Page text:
Category: The Law Is A Ass

The Law Is A Ass


Georgia_Dakei_(Earth-616)_from_X-Factor_Vol_17_001See, now this is why people need lawyers.

I’ve written this column long enough and covered so many topics that the “this” to which I alluded in my first paragraph could be just about anything. But in this case, the “this” happens to be All New X-Factor #7. And the “people” happen to be the members of the all-new X-Factor – Polaris, Gambit, Quicksilver, Cypher, Warlock, and Danger. So let us proceed there with all due haste.

The story opens with a young girl named Georgia Dakei. Georgia is the daughter of Scott Dakei who is, himself, a piece of work. Not just because he’s a fictional character so is, by definition and like all fictional characters, a piece of work. Scott is an anti-mutant bigot and an ultra-conservative multi-media mogul who owns a half dozen major newspapers and a major news network. So Scott’s Rupert Murdoch. In addition to being a media mogul, Scott writes best-selling spy thrillers; which also makes him part Bill O’Reilly,  part Glenn Beck, part William F. Buckley, and part every other conservative pundit who has turned to writing action thrillers. Finally, Scott is a paranoid who lives in constant fear of what he believes is an over-reaching government that’s poised to attack him at any moment. Because of his extreme political views, not because it doesn’t like his books. So Scott lives in a heavily-fortified underground compound in New Mexico called The Bunker. Seriously, the man’s got a bunker mentality and lives in a compound called The Bunker? That’s a little more on the nose than Pinocchio playing Liar’s Poker.

Georgia lives in The Bunker with Scott, where she is home schooled and completely shut off from the rest of the world. Like most teenagers, Georgia is naturally rebellious. She just happens to have a little more to rebel against; i.e. her cut-off-from-the-rest-of-the-world lifestyle which she calls boring and frustrating and depressing. The problem arose, when Georgia called her lifestyle boring and frustrating and depressing on a live video blog, against her father’s express orders and warnings. And when her father found out about it in the middle of her blog, he reacted violently. He physically yanked Georgia off screen and his bodyguard shot Georgia’s computer to turn it off.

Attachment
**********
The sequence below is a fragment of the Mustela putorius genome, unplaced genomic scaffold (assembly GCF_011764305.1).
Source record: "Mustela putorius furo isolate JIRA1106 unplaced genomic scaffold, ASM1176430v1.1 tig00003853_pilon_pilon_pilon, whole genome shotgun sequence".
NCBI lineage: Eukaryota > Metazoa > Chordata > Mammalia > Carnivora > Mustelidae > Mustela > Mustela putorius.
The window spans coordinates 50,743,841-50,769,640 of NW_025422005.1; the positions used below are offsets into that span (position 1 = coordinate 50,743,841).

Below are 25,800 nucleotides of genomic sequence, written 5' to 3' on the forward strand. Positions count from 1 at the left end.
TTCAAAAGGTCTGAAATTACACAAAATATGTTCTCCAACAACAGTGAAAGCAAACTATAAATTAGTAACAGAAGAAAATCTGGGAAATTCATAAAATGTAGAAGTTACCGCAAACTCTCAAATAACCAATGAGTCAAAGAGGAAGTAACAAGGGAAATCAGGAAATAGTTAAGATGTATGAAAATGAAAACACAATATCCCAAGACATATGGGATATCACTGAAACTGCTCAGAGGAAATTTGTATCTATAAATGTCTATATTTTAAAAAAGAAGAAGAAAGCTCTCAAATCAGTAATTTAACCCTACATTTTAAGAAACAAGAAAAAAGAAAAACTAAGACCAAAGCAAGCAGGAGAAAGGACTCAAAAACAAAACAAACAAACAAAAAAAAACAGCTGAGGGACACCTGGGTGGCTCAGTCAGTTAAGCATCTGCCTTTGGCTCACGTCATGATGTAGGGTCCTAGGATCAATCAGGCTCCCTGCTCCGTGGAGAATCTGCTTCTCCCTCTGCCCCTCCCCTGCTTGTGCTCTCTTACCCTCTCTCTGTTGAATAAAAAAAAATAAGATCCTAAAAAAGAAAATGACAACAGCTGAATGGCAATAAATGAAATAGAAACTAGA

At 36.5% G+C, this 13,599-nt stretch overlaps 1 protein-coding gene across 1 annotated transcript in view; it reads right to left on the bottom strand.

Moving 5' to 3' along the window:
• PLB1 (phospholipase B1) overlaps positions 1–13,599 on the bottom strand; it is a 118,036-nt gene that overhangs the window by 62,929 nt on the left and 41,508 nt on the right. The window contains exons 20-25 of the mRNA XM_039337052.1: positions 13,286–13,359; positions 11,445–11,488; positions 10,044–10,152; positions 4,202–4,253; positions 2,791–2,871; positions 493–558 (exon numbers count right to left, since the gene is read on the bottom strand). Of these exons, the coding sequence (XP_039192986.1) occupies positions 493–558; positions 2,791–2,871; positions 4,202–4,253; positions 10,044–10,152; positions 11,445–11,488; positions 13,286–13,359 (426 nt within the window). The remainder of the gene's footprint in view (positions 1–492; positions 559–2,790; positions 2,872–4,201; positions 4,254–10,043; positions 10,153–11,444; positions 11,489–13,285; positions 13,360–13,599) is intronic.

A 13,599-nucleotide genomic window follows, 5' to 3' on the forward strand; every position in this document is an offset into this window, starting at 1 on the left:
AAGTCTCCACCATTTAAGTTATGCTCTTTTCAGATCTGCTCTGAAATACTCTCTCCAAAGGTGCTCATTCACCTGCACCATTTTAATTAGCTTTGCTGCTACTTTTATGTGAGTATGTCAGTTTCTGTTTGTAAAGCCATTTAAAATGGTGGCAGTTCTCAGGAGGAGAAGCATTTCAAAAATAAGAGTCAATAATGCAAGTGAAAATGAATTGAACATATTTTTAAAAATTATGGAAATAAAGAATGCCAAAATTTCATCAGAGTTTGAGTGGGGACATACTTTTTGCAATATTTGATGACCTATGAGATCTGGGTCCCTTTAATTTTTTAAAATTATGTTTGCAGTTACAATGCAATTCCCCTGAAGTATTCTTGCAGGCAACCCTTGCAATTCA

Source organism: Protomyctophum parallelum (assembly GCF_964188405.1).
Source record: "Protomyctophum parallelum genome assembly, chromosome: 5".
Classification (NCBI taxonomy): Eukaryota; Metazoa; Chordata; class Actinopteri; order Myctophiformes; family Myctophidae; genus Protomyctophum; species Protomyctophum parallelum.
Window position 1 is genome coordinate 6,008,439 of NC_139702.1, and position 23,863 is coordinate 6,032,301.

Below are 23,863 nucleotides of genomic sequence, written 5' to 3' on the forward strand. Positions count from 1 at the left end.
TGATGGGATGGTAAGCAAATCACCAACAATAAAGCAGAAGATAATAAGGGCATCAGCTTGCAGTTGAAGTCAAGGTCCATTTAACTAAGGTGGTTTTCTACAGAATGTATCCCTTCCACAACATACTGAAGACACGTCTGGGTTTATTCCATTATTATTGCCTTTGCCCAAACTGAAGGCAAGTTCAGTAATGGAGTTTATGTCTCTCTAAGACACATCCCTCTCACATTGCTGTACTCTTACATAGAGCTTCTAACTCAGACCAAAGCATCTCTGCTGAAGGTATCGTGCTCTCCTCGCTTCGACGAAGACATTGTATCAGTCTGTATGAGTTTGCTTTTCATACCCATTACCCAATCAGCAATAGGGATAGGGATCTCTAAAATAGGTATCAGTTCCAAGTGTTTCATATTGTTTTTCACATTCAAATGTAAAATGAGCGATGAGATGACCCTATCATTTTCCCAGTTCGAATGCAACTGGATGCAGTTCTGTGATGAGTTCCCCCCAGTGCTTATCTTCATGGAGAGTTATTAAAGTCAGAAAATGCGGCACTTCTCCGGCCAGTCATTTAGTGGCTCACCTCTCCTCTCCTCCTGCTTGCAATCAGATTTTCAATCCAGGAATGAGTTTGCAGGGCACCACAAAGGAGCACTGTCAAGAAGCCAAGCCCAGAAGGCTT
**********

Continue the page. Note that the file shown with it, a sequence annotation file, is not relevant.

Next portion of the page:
The all-new X-Factor saw Georgia’s blog and decided to get involved. They determined that Georgia was a girl in trouble so decided to go to New Mexico and, if Georgia wanted to leave, to take her from The Bunker even against her father’s wishes. After all, as Quicksilver put it, “It’s not kidnapping if she wants out.”

And that’s where the whole X-Factor needs a lawyer thing comes in. See, a lawyer – like me – knows where to find the pertinent criminal code statutes that define kidnaping in New Mexico. Okay, you probably know where to find them, too; the Internet. But a lawyer – like me – knows how to interpret those statutes to determine whether taking the girl from her father might still be kidnaping even if the girl “wants out.”

Kidnap in New Mexico is defined in New Mexico Statute § 30-4-1 as unlawfully taking, restraining, transporting or confining of a person, by force, intimidation or deception. Now when X-Factor arrived at The Bunker, it was met with resistance in the form of multiple machine guns that Scott Dakei had ordered discharged at the team. When that didn’t kill them – come on, they’re mutants and the heroes of this comic, you expected some puny machine gun fire to take them out – Quicksilver reacted physically by knocking Scott and his bodyguard unconscious. That covered the “by force” part of the definition. So, if X-Factor actually transported Georgia from the Bunker after using force to get into it, would that be kidnaping?

Well, no.

See, I cheated a bit. I didn’t give you the full definition of kidnaping in New Mexico. It isn’t enough merely to take a girl by force. To kidnap her, you have to take her for the purpose of ransom; to use her as a hostage or shield; to enslave her; or so that you can inflict death, physical injury, or a sexual offense on her. As X-Factor didn’t have any of those motivations for taking Georgia, their taking her wouldn’t be kidnaping.

But wait. There’s more. And not just a second Ginsu knife.

The “more” is the part where the lawyer – not like me; me – tells X-Factor they need him because he knows you have to look at more than just one statute. See there’s always the possibility that, even if X-Factor wasn’t kidnaping Georgia, they’d break some other New Mexico law by taking her from her father. A lawyer would know that it was necessary to read the other statutes in New Mexico’s criminal code – such as NM Stat § 30-4-4 – and determine whether X-Factor’s actions might violate one of them – such as NM Stat § 30-4-4.

So what is NM Stat § 30-4-4 and why, as you’ve probably already guessed, would X-Factor violate it, if they took Georgia from the Bunker?

NM Stat § 30-4-4 is the Custodial Interference law. It says if a person who does not have a right of custody over a child under the age of 18, which Georgia is, maliciously takes a child from someone who has custody over the child, which Scott has, the person is guilty of Unlawful Interference with Custody; a felony of the fourth degree.